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A Little Madness in the Spring*

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Pittsburgh weather could be a bit two-faced in spring. One never knew what to expect.

Justin could feel the promise of rain in the air as he plopped himself down on the weathered bench of the picnic table, just a few feet from the sandbox and merry-go-round where he and Brian had played with Gus a few times. It was a peaceful place made for laughter and happiness and families – a place he had begun frequenting alone lately. Just to feel closer to what he had so callously walked away from.

He could sense the precipitation hovering in the few gray, low-hanging clouds – vacillating between do it or don’t. Justin pulled the hood of the sweatshirt up to cover his head and the arms down to cover his fingers, and thought how very much the weather reminded him of Brian Kinney. Then again, every single ambivalent thing in the universe, it seemed, reminded him of Brian Kinney. He wasn’t sure if he should smile or grimace at that. Whatever. At this point an ambivalent Brian was a total non-epiphany.

And a total non-presence in Justin’s life.

Despite all his own early claims to the contrary, Justin had never been (completely) sure he was more than a distraction for Brian. A diversion or project. Some big-boy’s toy trotted out to make an impression or provide a quick feel-good. But he honestly hadn’t cared, at first. He’d taken what he could get even though he wondered if Brian thought of him sometimes like one of those girls the jocks joked about in the locker room – the ones they knew would put out without flowers or dates or proclamations of undying love. Then again, Brian Kinney didn’t ‘do’ flowers or dates or proclamations of undying love. And Justin had been in love with Brian Kinney.  

He still was.

It had only been a few months ago that he had finally told Brian he’d had enough of the uncertainty about who ‘they’ were. And he’d told him in a language in which Brian was particularly fluent. Actions instead of words, and the message had been received, loud and clear. “You won’t give me what I need,” he’d told Brian with the turn of his back. “Then I’ll find it elsewhere,” he’d followed up with a kiss to Ethan on the crowded floor of Babylon.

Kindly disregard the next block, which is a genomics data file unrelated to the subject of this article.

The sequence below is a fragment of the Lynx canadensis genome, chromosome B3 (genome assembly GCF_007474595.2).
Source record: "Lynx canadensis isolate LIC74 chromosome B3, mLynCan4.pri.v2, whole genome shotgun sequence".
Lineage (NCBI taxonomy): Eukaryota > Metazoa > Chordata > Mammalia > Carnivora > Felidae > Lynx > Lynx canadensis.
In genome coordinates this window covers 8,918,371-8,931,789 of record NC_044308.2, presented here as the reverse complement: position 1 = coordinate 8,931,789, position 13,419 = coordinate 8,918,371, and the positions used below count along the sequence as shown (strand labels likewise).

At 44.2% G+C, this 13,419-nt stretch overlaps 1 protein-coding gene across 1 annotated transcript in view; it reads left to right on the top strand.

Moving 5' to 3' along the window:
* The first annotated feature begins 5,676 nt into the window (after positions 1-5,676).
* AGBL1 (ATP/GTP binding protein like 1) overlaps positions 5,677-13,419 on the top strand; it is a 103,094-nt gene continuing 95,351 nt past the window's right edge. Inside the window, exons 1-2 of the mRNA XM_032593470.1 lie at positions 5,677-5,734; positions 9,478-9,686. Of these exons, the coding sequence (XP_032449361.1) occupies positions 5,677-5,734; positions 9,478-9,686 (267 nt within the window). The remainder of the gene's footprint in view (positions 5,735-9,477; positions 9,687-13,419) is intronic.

Only now, Justin couldn’t remember what it was he’d even wanted at the time. It certainly couldn’t have been the flowers and picnics and proclamations of undying love from Ethan Gold. That had been a joke, one he suspected had been totally at his own expense. He and Brian had never been what Justin wished they’d been, but at least Brian had never made him any promises he couldn’t keep. Had never lied to him that way.  

Justin pulled a thick textbook from his backpack. A Retrospective of Fauvism. He feathered through the newness of the pages, letting the harsh brush strokes and primal use of color which permeated the genre engross him. It was bold, raw, honest and in your face. It cried out to be taken for what it was with no pretense or window-dressing. It was rare and individual. It was… Brian.  

Shit!

Justin slammed the book closed and slumped down onto the hard bench. He had to stop this! Had to stop imagining the man in everything, feeling him everywhere, for chrissake.

“Not a good idea to abuse the pretty picture book, Sunshine.”

He startled. Hadn’t heard that voice in weeks. Had been actively avoiding it. And as the liquid chocolate smoothness of it now ran up his spine and tingled at the nape of his neck, Justin unconsciously wrapped himself a bit tighter into his hoodie. God, he had missed that confectioner’s sweetness wrapped in snark that was pure Kinney.